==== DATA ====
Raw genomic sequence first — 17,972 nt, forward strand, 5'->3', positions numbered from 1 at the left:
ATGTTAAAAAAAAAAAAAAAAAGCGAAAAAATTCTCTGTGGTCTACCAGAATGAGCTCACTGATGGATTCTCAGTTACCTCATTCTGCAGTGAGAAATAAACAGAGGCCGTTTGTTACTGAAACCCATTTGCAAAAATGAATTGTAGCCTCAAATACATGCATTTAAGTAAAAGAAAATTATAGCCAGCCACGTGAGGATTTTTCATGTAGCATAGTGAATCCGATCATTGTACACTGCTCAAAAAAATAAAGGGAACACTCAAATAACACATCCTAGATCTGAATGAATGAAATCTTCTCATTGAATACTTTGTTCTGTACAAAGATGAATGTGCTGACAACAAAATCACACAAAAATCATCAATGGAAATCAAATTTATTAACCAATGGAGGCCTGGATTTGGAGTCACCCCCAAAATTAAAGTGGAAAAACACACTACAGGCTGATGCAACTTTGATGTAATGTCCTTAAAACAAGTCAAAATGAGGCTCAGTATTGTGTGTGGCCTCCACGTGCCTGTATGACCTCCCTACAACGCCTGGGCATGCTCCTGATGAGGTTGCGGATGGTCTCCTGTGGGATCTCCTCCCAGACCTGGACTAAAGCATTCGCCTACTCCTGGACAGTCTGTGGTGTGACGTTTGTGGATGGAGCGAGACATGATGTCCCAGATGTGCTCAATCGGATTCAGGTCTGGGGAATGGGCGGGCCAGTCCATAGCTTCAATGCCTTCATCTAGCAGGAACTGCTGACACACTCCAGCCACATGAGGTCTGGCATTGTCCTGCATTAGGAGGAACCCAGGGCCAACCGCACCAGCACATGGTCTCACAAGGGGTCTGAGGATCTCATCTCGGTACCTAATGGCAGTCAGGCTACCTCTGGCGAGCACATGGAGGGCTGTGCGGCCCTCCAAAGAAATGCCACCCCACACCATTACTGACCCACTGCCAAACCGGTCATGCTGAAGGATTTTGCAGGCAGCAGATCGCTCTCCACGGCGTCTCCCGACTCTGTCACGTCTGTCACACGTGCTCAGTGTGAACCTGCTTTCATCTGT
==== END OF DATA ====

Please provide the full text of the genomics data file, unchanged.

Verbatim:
Raw genomic sequence first — 17,972 nt, forward strand, 5'->3', positions numbered from 1 at the left:
ATGTTAAAAAAAAAAAAAAAAAGCGAAAAAATTCTCTGTGGTCTACCAGAATGAGCTCACTGATGGATTCTCAGTTACCTCATTCTGCAGTGAGAAATAAACAGAGGCCGTTTGTTACTGAAACCCATTTGCAAAAATGAATTGTAGCCTCAAATACATGCATTTAAGTAAAAGAAAATTATAGCCAGCCACGTGAGGATTTTTCATGTAGCATAGTGAATCCGATCATTGTACACTGCTCAAAAAAATAAAGGGAACACTCAAATAACACATCCTAGATCTGAATGAATGAAATCTTCTCATTGAATACTTTGTTCTGTACAAAGATGAATGTGCTGACAACAAAATCACACAAAAATCATCAATGGAAATCAAATTTATTAACCAATGGAGGCCTGGATTTGGAGTCACCCCCAAAATTAAAGTGGAAAAACACACTACAGGCTGATGCAACTTTGATGTAATGTCCTTAAAACAAGTCAAAATGAGGCTCAGTATTGTGTGTGGCCTCCACGTGCCTGTATGACCTCCCTACAACGCCTGGGCATGCTCCTGATGAGGTTGCGGATGGTCTCCTGTGGGATCTCCTCCCAGACCTGGACTAAAGCATTCGCCTACTCCTGGACAGTCTGTGGTGTGACGTTTGTGGATGGAGCGAGACATGATGTCCCAGATGTGCTCAATCGGATTCAGGTCTGGGGAATGGGCGGGCCAGTCCATAGCTTCAATGCCTTCATCTAGCAGGAACTGCTGACACACTCCAGCCACATGAGGTCTGGCATTGTCCTGCATTAGGAGGAACCCAGGGCCAACCGCACCAGCACATGGTCTCACAAGGGGTCTGAGGATCTCATCTCGGTACCTAATGGCAGTCAGGCTACCTCTGGCGAGCACATGGAGGGCTGTGCGGCCCTCCAAAGAAATGCCACCCCACACCATTACTGACCCACTGCCAAACCGGTCATGCTGAAGGATTTTGCAGGCAGCAGATCGCTCTCCACGGCGTCTCCCGACTCTGTCACGTCTGTCACACGTGCTCAGTGTGAACCTGCTTTCATCTGT